MESA+ University of Twente
Inorganic Materials Science Group


Towards self-assembled inorganic measo-structures

The aim if this TOP-program project is to develop strategies, which combines synthesis and (self) assembly of nanosized particles to produce mesoscale materials. Nanosized particles will be embedded, as building blocks, in larger assemblies. The resulting property will not directly be related to the properties of the building blocks, but will be determined by the multiple length scales in the assembly. Nanoscale metal oxide building block objects of varying size (5-100 nm) and shape (e.g., spherical, cubic, triangular, rod- or wire-like) will be made by a variety of advanced synthesis and processing methodologies, involving both wet-chemical processing methods and physical deposition techniques.

More specifically the focus will be on self-assembly during Pulsed Laser Deposition (PLD), hereby benefiting from the advantages of epitaxial growth, while making nanostructures simultaneously. These PLD derived nanostructures could be combined with structures derived by other processes to create inorganic meso-structures. Part of the research will be focused on the mechanism behind the self-organization process, where a better understanding of the mechanism can allow for improved control of the nanostructures size and shape. Another part of the research will be devoted to the characterization of these nanostructures and the influence of the induced dimension reduction on the intrinsic material properties.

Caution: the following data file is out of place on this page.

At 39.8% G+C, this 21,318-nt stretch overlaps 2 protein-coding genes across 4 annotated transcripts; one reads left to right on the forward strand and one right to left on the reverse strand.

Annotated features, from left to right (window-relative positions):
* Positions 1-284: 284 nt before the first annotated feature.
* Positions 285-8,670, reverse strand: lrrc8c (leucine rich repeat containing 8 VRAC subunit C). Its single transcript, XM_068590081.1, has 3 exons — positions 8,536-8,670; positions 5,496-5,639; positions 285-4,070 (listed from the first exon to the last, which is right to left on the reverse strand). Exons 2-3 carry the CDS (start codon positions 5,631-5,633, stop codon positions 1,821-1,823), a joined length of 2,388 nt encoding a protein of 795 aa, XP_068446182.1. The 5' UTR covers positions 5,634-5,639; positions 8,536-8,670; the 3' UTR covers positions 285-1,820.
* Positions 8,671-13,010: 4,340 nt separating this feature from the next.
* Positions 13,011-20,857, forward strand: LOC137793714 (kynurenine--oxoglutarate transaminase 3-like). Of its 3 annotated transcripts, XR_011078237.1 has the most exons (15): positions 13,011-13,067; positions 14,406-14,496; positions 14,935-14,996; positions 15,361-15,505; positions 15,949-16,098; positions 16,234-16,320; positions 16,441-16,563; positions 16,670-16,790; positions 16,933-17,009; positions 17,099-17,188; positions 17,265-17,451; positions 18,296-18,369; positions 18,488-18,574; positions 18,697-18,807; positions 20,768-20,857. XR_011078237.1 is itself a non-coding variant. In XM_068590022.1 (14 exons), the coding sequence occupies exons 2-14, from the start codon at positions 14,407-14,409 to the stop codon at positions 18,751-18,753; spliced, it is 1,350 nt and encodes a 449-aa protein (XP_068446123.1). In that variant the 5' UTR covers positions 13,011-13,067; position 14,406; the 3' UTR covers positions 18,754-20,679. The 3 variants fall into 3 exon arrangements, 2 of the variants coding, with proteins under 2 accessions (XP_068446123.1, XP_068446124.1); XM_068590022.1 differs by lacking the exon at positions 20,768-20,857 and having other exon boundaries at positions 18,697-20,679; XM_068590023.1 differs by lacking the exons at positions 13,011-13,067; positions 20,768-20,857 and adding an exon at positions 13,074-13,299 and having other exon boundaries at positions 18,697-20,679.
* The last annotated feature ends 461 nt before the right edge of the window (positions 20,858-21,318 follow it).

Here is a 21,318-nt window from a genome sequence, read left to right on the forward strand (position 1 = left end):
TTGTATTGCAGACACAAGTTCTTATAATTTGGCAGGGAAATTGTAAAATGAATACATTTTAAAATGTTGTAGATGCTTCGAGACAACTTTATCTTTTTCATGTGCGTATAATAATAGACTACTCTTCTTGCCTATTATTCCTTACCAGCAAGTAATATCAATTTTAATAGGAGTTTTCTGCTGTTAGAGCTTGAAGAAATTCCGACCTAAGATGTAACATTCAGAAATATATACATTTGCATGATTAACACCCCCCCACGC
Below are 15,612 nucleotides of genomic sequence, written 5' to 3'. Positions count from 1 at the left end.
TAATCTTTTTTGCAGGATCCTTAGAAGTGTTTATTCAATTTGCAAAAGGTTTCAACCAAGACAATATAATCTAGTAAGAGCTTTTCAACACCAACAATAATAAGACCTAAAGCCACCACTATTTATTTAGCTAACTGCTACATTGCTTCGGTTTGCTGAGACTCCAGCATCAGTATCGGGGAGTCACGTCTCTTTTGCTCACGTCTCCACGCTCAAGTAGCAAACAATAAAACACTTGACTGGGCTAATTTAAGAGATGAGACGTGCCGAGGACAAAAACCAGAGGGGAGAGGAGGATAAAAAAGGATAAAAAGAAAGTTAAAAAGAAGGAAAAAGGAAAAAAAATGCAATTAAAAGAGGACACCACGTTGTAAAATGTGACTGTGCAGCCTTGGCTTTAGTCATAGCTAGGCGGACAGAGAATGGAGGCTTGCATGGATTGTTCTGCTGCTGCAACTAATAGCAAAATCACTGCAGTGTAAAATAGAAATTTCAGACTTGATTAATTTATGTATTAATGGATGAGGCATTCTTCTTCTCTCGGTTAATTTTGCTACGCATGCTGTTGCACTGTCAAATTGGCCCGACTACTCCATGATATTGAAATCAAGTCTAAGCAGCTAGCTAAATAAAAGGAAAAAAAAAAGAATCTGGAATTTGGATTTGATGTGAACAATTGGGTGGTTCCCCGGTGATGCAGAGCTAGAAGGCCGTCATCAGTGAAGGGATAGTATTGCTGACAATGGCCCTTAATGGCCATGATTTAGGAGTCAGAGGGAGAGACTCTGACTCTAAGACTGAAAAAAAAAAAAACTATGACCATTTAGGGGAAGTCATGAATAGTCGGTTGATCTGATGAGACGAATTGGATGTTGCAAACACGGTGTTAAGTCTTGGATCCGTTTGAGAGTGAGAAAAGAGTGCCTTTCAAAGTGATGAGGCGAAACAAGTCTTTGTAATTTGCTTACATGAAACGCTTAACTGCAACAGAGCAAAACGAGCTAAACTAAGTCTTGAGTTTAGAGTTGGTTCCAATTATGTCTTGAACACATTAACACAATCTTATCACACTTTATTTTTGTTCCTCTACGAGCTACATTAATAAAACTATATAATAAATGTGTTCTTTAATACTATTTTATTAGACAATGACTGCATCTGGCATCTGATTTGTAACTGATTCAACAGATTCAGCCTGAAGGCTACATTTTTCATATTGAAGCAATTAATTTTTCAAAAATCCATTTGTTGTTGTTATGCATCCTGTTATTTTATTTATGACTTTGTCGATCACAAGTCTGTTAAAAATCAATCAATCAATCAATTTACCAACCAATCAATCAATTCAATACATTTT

Such self organization takes place during the growth of mutually immiscible oxide composite mixtures, as for perovskite-type BaTiO3 and spinel-type CoFe2O4, which are technologically relevant high-k dielectric and paramagnetic phases, respectively. Thin films with nanopillar geometry of the spinel phase embedded in a ferroelectric matrix can be made, with lateral resolution of 20-30 nm. [1] Another example of such self-organization during PLD are the selective growth of SrRuO3 on B-site terminated surface areas of DyScO3 substrates (Figure 1), resulting in arrays of conducting nanowires or nano columns. This selective growth can be modeled by using kinetic Monte Carlo simulations. An example atomic force microscope image of the nanowire is depicted in figure 2 and a result of a simulation in figure 3.

SrRuO3 is a commonly used perovskite electrode material and an itinerant anti-ferromagnet in bulk form. On SrTiO3 substrates, SrRuO3 shows a critical thickness for ferromagnetism, above which the film becomes conducting. [2]. This indicates the SrRuO3 properties are strongly dependent on size and dimensions, which are being studied in the nanowire shapes as mentioned above. Within this project, also the properties of ultra-thin SrRuO3 film on DyScO3 will be studied, using X-Ray Photo emission Spectroscopy (XPS) and electrical/magnetic measurements.


[1] Multiferroic BaTiO3-CoFe2O4 Nanostructures, H. Zheng et al, Science 30, 303 661-663 (2004)

[2] Critical thickness for itinerant ferromagnetism in ultrathin films of SrRuO3, Jing Xia et al, Phys. Rev. B 79, 140407 (2009)

PhD Student: Bouwe Kuiper

Supervisor: Gert Jan Koster